STILL TAKING CARE OF BUSINESS

From:  50th Anniversary Of Rock & Roll Issue, August, 2004

  

(The TCB BAND Salutes
The 50th Anniversary Of Rock & Roll)

 

by Phil Arnold 

 

Darwin Lamm will continue his tradition of ‘Good Rockin’ Tonight’ concerts when he treats Elvis fans to a double-header on August 13 this year in Memphis.  One hour after the “Legends” finish their show, the famed TCB Band will take the stage for their salute to the 50th anniversary of the birth of rock & roll.  If the band’s performance is anything like their brilliant Elvis Week concert two years ago, the fans in attendance are in for a superb show.

 

James Burton, of course, will anchor the group as lead guitar player.  When Elvis decided to get back into touring in 1969, he went to James Burton and asked him to put together the TCB Band.  Burton was with the group during every Elvis recording session and tour from then until 1977.  He started as a member of the Louisiana Hayride house band in the mid-fifties and was recruited for Ricky Nelson’s band in 1958.  For the next eight years Burton recorded and performed with Nelson, including appearances in all the closing musical segments of the “Ozzie and Harriet” TV show.  Elvis professed watching the show every week just to see him play.  After Elvis’ passing, Burton had a very successful career as an in-demand session musician.  He recorded with many big names in rock and country music circles, including Buffalo Springfield, Judy Collins, Randy Newman, Emmylou Harris and John Denver. James Burton was inducted into the Rock & Roll Hall of Fame in 2001, joining Scotty Moore as the second Elvis Presley guitar player to be honored in the relatively new Sideman category.

 

Playing bass will be Jerry Scheff, another original member of the TCB Band.  His association with Elvis goes back to 1966 when he played on the “Easy Come, Easy Go” soundtrack recording session.  Before that, Scheff was a busy Los Angeles session musician, recording with acts like the Association, Bobby Sherman, the Archies, Pat Boone, the Everly Brothers, the Ventures, Bobby Vinton, and Johnny Rivers.  Jerry Scheff and James Burton played on an album session together in 1968.  The following year, Burton approached him about joining a new band he was putting together for Elvis.  Jerry Scheff was a TCB member until 1973, taking some time off after the “Aloha From Hawaii” TV special to fish, garden, and work on his health.  He rejoined Elvis in 1975, and stayed until the end.  After that, he kept busy with session work backing singers like Neil Diamond, Barbra Streisand, Linda Ronstadt, Jim Neighbors, Tanya Tucker and Dionne Warwick.  In the early eighties, Jerry Scheff joined James Burton to work for John Denver.  Scheff played bass in Denver’s band on-and-off for the next dozen years.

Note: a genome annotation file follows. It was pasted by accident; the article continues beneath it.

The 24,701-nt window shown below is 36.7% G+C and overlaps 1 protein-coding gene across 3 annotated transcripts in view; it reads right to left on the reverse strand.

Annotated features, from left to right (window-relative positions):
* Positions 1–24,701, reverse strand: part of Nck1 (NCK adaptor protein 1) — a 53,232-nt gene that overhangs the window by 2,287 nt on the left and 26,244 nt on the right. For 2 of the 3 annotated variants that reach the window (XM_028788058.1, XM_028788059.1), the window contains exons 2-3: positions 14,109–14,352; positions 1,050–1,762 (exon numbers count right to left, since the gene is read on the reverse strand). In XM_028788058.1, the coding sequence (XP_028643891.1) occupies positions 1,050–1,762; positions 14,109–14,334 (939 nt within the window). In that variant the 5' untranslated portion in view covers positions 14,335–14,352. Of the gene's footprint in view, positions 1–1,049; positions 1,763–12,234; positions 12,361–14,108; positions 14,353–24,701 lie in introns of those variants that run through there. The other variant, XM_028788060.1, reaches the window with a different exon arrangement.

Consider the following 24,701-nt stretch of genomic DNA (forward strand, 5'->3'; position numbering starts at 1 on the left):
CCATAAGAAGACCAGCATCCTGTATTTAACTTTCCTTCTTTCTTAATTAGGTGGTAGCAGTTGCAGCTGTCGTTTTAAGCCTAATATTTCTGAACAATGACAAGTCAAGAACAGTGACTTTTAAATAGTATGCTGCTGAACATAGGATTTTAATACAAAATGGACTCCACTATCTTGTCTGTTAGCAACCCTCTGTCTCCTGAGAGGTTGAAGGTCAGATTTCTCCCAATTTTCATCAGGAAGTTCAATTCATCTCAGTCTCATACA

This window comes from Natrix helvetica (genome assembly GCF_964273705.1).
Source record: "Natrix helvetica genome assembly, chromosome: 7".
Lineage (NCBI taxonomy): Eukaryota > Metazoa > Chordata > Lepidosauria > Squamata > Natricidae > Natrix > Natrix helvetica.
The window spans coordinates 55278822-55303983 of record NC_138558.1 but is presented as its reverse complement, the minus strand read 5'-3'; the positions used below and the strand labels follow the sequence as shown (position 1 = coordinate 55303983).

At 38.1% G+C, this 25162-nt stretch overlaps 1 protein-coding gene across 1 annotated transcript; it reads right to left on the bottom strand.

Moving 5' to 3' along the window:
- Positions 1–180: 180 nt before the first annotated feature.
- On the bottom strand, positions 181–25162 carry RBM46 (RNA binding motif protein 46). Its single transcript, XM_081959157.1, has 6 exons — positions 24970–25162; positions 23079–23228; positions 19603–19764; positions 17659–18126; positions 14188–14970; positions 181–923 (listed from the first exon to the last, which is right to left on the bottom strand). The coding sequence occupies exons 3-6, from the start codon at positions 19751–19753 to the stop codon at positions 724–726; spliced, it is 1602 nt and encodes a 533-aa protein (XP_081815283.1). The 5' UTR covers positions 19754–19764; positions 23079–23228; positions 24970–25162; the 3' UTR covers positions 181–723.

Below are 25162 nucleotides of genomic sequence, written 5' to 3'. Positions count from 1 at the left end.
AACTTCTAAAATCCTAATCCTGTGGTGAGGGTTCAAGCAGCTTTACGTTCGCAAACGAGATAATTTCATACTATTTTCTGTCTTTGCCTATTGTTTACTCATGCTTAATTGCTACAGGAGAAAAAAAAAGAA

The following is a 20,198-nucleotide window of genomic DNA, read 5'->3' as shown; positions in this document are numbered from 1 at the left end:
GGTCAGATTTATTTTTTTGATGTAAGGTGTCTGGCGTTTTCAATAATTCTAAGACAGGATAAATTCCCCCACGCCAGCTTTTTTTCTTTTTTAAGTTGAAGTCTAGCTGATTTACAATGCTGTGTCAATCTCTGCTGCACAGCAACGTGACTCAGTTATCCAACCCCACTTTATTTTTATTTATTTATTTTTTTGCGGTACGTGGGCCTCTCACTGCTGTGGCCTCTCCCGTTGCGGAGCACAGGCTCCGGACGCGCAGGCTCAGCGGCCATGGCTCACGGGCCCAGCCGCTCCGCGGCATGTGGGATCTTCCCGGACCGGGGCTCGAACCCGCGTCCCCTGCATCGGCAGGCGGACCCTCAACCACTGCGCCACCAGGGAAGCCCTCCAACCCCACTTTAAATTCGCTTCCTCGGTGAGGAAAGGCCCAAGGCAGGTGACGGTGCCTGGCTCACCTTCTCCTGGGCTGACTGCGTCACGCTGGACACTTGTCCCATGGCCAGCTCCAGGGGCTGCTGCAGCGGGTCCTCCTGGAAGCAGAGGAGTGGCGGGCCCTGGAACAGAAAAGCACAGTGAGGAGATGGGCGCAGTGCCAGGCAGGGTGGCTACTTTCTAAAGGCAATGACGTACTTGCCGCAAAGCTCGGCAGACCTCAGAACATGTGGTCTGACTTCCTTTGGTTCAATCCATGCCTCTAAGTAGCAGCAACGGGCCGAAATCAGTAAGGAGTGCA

Pounding out the ivories on the piano will be Glen D. Hardin, a TCB member from 1970 to 1976.  He also wrote the arrangements for many of the songs Elvis performed in concerts.  Prior to his time with Elvis, Hardin was an in-demand session player working with artists like Merle Haggard, George Jones, the Everly Brothers, and Ricky Nelson.  Hardin recorded and performed with the post-Buddy Holly Crickets.  During breaks in Elvis’ schedule, Hardin served as keyboard player for Jonathon Edwards.  After Elvis’ death, Hardin performed in traveling bands for Emmylou Harris and John Denver.

 

Providing the rhythm behind these bandmates will be drummer Ronnie Tutt.  At the TCB Band concert in Memphis two years ago, Tutt looked great, obviously recovered from the heart bypass surgery he underwent in 1999.  After his seven years in the TCB Band, Ronnie Tutt backed Neil Diamond on tour for almost 20 years and recorded or performed with dozens of rock and country acts, including Gram Parsons, Emmylou Harris, Billy Joel, Johnny Cash, and Elvis Costello.

 

With a group of musicians this talented, Darwin Lamm has to come up with an equally great singer, and he has.  Terry Mike Jeffrey is a renowned performer who has taken his show all over the United States and numerous foreign countries during the past twenty years.  His repertoire of songs is huge, but he specializes in Elvis material.  In fact, Jeffrey has released three albums of Elvis songs.  Unlike Elvis tribute artists, Terry Mike Jeffrey performs without the jumpsuits, black hair and sideburns, and he makes no attempt to sound just like Elvis.  But, he can do a bang-up job singing the songs.

 

As we go to press, negotiations are underway with several other performers, all with Elvis connections, to compliment the lineup.  One thing for sure, “The TCB Band Salute” will be a historic event you won’t want to miss.

 

©   2004    Philip R Arnold    All Rights Reserved

 

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